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This question already has an answer here:

The astronauts on the International Space Station have a daily schedule, particularly when they are asleep versus awake. Which Earth time zone is closest to their daily schedule?

What time zone is used on ISS to define a day? asks a similar question. Three answers state that time is referenced by UTC. That's not what I'm asking. There is one answer relevant to my question, but it is not the accepted answer, so I'm not sure whether it is an accurate answer. Also, @PearsonArtPhoto made a comment there that this issue should be asked as a separate question.

Also somewhat related, but not directly answering the question: What kind of time regime/schedule do ISS astronauts have?

It is my understanding that the Canadarm2 can be remotely operated from Earth, and that it is often done so while the astronauts are sleeping. In that case, it would make sense to have the astronauts awake when it is daytime in Moscow, so the robotics can be done when it is daytime in the U.S./Canada.

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marked as duplicate by Erik, Steve Linton, peterh, Mark Omo, Rory Alsop Oct 14 '18 at 19:52

This question has been asked before and already has an answer. If those answers do not fully address your question, please ask a new question.

  • $\begingroup$ The second question linked shows a picture of the astronauts actual schedule.. You can see that they wake up at 0600 GMT and go to bed at 2130 GMT. $\endgroup$ – Organic Marble Oct 13 '18 at 22:38
  • $\begingroup$ I'm not sure that an earth time zone is enough to define a sleep cycle. I'm currently still awake at 3:12 in the morning my time zone, others here usually go to bed at 22:00 or even earlier. $\endgroup$ – Paŭlo Ebermann Oct 14 '18 at 1:13
  • $\begingroup$ UTC ±0h (same as GMT) would be simplest. $\endgroup$ – jtheletter Oct 14 '18 at 1:19
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The wake/sleep cycle actually does use GMT. It was chosen as a compromise between Moscow time and Houston time. That permits times for meetings between the ISS crew and personnel in either city during some of their normal working hours.

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    $\begingroup$ I can't find it right now, but it's a video, possibly Scott Manley's or Curious Droid's or someone like that, that points out that the supposed "compromise" (actually GMT is fairly close to Moscow time) is related to the subway schedule in Moscow. While the US is car-based (you'd know a little something about that in SoCal), much of the world goes back and forth to work via public transportation. $\endgroup$ – uhoh Oct 13 '18 at 18:48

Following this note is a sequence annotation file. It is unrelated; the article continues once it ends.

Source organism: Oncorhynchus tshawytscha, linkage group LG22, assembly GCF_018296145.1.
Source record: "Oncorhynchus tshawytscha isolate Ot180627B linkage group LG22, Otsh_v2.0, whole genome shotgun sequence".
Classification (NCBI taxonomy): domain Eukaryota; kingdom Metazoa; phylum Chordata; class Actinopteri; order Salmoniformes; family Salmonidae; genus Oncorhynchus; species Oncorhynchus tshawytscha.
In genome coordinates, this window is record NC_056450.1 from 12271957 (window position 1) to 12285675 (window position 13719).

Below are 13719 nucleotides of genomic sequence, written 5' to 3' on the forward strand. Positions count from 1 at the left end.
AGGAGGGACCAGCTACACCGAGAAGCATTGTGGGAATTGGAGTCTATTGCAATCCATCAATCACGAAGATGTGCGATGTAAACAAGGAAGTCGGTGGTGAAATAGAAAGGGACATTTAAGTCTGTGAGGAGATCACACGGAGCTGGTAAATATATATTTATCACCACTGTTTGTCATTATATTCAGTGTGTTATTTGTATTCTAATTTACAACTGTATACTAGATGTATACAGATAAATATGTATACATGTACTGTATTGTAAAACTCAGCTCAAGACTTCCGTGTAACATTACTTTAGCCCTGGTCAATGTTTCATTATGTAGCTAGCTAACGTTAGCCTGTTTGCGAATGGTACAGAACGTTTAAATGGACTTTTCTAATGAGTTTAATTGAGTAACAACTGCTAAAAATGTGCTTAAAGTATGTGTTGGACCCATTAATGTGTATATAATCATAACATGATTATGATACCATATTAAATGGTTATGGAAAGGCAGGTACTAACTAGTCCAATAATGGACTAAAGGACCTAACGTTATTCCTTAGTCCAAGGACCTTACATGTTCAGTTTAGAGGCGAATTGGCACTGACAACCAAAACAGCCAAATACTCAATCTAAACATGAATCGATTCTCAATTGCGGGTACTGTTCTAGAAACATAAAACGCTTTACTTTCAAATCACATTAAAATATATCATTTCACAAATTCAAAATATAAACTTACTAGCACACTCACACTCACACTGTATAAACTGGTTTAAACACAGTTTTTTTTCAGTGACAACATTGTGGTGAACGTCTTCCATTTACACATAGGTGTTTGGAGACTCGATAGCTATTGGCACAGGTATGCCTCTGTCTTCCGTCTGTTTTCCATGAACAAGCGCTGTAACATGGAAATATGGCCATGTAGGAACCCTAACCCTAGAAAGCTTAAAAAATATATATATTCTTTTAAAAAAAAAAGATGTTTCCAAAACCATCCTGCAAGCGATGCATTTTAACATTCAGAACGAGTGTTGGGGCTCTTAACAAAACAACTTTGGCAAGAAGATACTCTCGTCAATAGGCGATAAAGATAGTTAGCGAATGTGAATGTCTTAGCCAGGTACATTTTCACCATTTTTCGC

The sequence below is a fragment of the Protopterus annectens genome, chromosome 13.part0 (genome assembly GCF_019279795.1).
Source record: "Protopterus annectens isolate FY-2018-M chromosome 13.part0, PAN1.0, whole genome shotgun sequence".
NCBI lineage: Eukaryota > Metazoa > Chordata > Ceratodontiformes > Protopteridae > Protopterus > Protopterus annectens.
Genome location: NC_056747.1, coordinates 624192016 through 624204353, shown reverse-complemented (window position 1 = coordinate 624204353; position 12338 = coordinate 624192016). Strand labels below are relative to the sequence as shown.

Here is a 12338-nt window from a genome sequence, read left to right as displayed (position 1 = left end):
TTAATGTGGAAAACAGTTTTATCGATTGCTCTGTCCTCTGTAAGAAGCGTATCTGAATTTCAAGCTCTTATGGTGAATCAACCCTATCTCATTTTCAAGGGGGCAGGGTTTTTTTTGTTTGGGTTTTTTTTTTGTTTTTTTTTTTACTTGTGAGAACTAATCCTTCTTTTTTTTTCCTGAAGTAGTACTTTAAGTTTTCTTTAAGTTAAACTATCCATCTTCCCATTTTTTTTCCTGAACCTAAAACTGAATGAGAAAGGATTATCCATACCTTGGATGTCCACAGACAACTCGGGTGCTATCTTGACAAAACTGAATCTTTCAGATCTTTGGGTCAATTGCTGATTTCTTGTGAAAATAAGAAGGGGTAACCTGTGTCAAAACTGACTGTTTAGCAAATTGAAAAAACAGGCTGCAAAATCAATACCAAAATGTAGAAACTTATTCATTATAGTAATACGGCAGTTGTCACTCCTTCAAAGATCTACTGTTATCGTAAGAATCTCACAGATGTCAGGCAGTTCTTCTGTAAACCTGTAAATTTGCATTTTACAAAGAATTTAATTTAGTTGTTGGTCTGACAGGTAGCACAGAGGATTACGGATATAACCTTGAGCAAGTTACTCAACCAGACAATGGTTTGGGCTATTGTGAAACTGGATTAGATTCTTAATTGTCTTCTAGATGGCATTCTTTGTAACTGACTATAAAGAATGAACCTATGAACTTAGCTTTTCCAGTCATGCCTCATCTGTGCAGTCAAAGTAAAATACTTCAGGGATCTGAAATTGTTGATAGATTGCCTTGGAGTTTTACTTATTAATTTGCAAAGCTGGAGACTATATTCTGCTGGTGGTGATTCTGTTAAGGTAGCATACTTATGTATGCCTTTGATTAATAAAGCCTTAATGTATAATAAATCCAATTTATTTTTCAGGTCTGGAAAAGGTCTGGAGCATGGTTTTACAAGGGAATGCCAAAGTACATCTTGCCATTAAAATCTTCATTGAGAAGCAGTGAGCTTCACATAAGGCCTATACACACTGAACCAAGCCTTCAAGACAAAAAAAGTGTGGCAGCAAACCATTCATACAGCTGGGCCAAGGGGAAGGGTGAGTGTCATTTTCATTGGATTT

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I called a retired NASA employee to check on this question. And the answer is GMT+0. I also found this answer:

https://www.astronautabby.com/the-international-space-station-time/

Here is the answer from the above link incase it becomes inactive GMT +0 (Greenwich Mean Time) or UTC +0 (Universal Time) which would be the same time that it is in Iceland. Why is it that this was the selected time for the ISS? The time was originally set to be GMT -5 to match the time zone in Houston, Texas since this is where the main command center for the ISS is located. But the controllers in Moscow also need to be at the console while the astronauts and cosmonauts are working from about 7 a.m. – 7 p.m. The two countries agreed to GMT +0 as a way to accommodate the controllers in both parts of the world. Once again, international cooperation at it’s best.

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    $\begingroup$ Chances are that whatever is in that link will be gone eventually. Could you summarize the relevant information and put it into the actual answer? $\endgroup$ – pipe Oct 14 '18 at 0:28

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